When a crumbling wheelwright's yard in a rural Warwickshire village won a multi-million pound makeover on a live TV show, there were celebrations – but not everyone has been happy since, as Emma Pinch found out
Away from the cameras two months on, the #1 million windfall won on BBC's Restoration by Chedham's Yard has split the tranquil village of Wellesbourne.
Residents claim the project, far from bringing the village together, has – thanks to the lack of information and influx of curious visitors – caused deep divisions.
So much so that some residents have compiled a petition detailing their demands and dissatisfaction, and sent it to the clerk of Wellesbourne Parish Council.
Chedham's Yard beat off stiff competition from seven other UK finalists to scoop the prize, which campaigners have since swelled to #2.35 million.
The blacksmith and wheelwright's shop – in the Chedham family since the 19th century – has all the original grindstones, lathes, bellows and hearths.
The Chedhams' family business closed when young Bill Chedham locked the door in the 1970s and remains one of only a few complete examples of the wheelwright's craft.
Petitioners claim the scheme was forced through by a small group of enthusiasts – collectively known as Friends of Chedham's Yard – without those living yards away from it even knowing it was being put forward to Restoration.
Chedham's Yard is reached via Church Walk and Chestnut Square, a narrow, crooked street, home to a hotchpotch of some 30 thatched, timber-beamed cottages.
With many homes opening straight on to the road, householders' Range Rovers and Volvos crowd each side of the street. Access to the Yard is via a private stretch of land – a fact ignored by most visitors.
The most common complaint is how the venture has already affected the severely limited parking. Villagers said an open day a month ago, which attracted 1,000 visitors, caused havoc, with tourists peering into their windows, trampling on private land and blocking parking spaces and access with their cars. Studies commissioned into the feasibility of opening the Yard as a heritage attraction sounded warnings about the financial viability and relative public interest in rural and industrial sites, and the lack of tourist infrastructure to support the venture.
Residents heartily agree.
"It started at the open day," said one neighbour who did not want to be named.
"I had people staying for the weekend. People were coming down Church Walk and looking through the window and looking around me into the room. One even climbed up on a pile of logs to see inside.
"We are living here, we're not part of a tourist attraction."
Most felt the nearby water mill, already a tourist attraction, would be the best destination for the Yard.
Developer Ken Shirley who lives 50 yards away from Chedham's Yard, is galvanising residents into making their voices heard. He said a feasibility study into its restoration should have been done before it was even entered into the competition.
"I'm into restoring things and if it was done properly, no problem. But the fact is that our environment is being changed and we are not being informed about it.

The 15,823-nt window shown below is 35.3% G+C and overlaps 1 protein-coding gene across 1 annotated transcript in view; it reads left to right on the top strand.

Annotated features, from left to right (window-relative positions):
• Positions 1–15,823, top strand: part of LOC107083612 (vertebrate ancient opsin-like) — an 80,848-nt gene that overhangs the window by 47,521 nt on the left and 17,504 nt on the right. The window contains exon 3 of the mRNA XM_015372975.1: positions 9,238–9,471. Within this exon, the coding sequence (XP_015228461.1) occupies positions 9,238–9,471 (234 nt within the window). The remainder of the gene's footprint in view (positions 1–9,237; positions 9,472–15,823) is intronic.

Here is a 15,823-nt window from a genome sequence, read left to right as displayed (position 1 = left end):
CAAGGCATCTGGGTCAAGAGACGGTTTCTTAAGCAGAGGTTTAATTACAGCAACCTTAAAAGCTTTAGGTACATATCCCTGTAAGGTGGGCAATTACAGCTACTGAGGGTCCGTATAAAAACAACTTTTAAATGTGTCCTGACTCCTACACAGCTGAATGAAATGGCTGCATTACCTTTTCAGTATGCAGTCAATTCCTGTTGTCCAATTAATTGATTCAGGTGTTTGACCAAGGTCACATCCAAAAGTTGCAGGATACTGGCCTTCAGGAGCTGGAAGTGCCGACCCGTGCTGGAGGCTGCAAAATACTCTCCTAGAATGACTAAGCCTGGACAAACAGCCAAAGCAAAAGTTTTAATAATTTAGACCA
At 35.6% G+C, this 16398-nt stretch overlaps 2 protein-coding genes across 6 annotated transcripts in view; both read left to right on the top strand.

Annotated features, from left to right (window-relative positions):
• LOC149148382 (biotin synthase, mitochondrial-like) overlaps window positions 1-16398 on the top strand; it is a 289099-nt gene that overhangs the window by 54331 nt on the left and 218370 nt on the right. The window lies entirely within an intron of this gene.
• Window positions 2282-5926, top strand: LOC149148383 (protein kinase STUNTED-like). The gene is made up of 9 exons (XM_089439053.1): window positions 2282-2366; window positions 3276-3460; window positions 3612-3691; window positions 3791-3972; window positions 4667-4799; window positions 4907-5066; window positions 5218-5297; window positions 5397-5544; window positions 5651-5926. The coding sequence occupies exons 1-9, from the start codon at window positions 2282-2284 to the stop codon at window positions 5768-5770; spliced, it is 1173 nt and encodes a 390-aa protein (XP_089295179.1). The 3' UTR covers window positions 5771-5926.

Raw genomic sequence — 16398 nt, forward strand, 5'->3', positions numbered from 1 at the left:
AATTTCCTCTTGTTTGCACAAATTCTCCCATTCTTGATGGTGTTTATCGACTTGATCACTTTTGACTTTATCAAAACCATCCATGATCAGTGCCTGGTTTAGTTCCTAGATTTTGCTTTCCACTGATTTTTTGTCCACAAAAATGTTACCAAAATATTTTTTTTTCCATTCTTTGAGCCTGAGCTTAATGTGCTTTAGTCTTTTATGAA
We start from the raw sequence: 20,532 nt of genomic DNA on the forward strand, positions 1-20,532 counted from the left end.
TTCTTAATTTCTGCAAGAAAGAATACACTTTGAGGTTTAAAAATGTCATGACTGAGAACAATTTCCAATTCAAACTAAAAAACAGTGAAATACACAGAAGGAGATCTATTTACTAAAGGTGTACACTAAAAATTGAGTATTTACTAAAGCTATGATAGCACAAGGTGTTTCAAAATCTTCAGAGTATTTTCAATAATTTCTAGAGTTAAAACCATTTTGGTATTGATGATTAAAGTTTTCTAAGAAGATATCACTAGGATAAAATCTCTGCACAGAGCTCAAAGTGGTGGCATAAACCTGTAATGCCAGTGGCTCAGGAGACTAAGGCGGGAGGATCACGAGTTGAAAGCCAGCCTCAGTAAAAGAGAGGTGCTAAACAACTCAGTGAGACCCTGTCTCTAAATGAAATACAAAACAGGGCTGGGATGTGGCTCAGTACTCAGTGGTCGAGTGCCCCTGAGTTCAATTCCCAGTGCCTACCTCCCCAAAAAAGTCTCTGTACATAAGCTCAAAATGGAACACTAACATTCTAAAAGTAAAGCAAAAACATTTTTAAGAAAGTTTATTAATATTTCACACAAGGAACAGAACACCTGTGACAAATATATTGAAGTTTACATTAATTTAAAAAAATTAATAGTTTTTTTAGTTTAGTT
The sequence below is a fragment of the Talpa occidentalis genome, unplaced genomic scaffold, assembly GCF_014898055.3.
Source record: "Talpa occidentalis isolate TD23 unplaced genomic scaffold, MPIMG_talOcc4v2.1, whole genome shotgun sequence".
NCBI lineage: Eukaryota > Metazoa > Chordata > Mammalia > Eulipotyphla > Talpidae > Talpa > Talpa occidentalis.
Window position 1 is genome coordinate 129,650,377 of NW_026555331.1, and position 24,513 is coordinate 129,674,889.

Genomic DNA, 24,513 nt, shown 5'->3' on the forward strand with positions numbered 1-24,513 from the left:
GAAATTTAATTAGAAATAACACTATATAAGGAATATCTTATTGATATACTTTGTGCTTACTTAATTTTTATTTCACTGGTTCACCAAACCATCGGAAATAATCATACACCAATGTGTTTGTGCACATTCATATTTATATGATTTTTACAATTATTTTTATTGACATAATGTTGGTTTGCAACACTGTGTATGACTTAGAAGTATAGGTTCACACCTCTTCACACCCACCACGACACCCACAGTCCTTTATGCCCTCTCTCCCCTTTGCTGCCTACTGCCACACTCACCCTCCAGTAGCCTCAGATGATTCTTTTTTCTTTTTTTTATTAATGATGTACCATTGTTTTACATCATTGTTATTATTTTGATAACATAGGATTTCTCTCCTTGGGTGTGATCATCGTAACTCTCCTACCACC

"Why should we lose our parking spaces? We have had one letter from the parish council saying they were about to have an open day and that was it. We feel frustrated and ill-informed."
Wellesbourne Parish Council project officer Elaine Hughes said residents would be informed about what was going to happen at Chedham's Yard as soon as the definitive restoration plan was drawn up. She said there was little question of it being moved to a different site, but when completed controlled opening would be the key to it.
"All of the residents of Church Walk had a letter about the open day," she said.
"Residents are making a lot of assumptions and in due course they will be consulted when we know what we are going to do. There will be no cement mixers or JCBs moving in over the winter."
Technical consultant Steve Lovatt, aged 39, said most residents had not expected Chedham's Yard to win the TV contest.
"I think the assumption by the parish council was that everyone would be delighted," he said. "I didn't think it had a cat in hell's chance of winning. When it did I thought 'good for them'. But the whole thing doesn't seem to have been thought through.
"It is probably the worst place they could have chosen for parking facilities. When the BBC came they clogged up the road for filming and there are already worries about emergency vehicles passing through."
Jo Adams, aged 43, a Citizens Advice Bureau worker, said: "We are quite pro-Chedham's Yard. We didn't know there was this part of Wellesbourne's heritage here, and yes, we voted for it. We haven't found anything problematic so far. It would be a pity to see it crumble away because so much industrial heritage is lost if it is not grand or impressive. Every village would have had two or three of these at one time and they just don't exist any more."
Debbie Teece, who lives with her husband Dave and their two teenage children, said she was doubtful the attraction would bring in the hordes of visitors other residents were dreading.
"I don't mind a bit of hustle and bustle, I just hope it doesn't cause problems with parking," she said. "But I couldn't see it being that much of an attraction."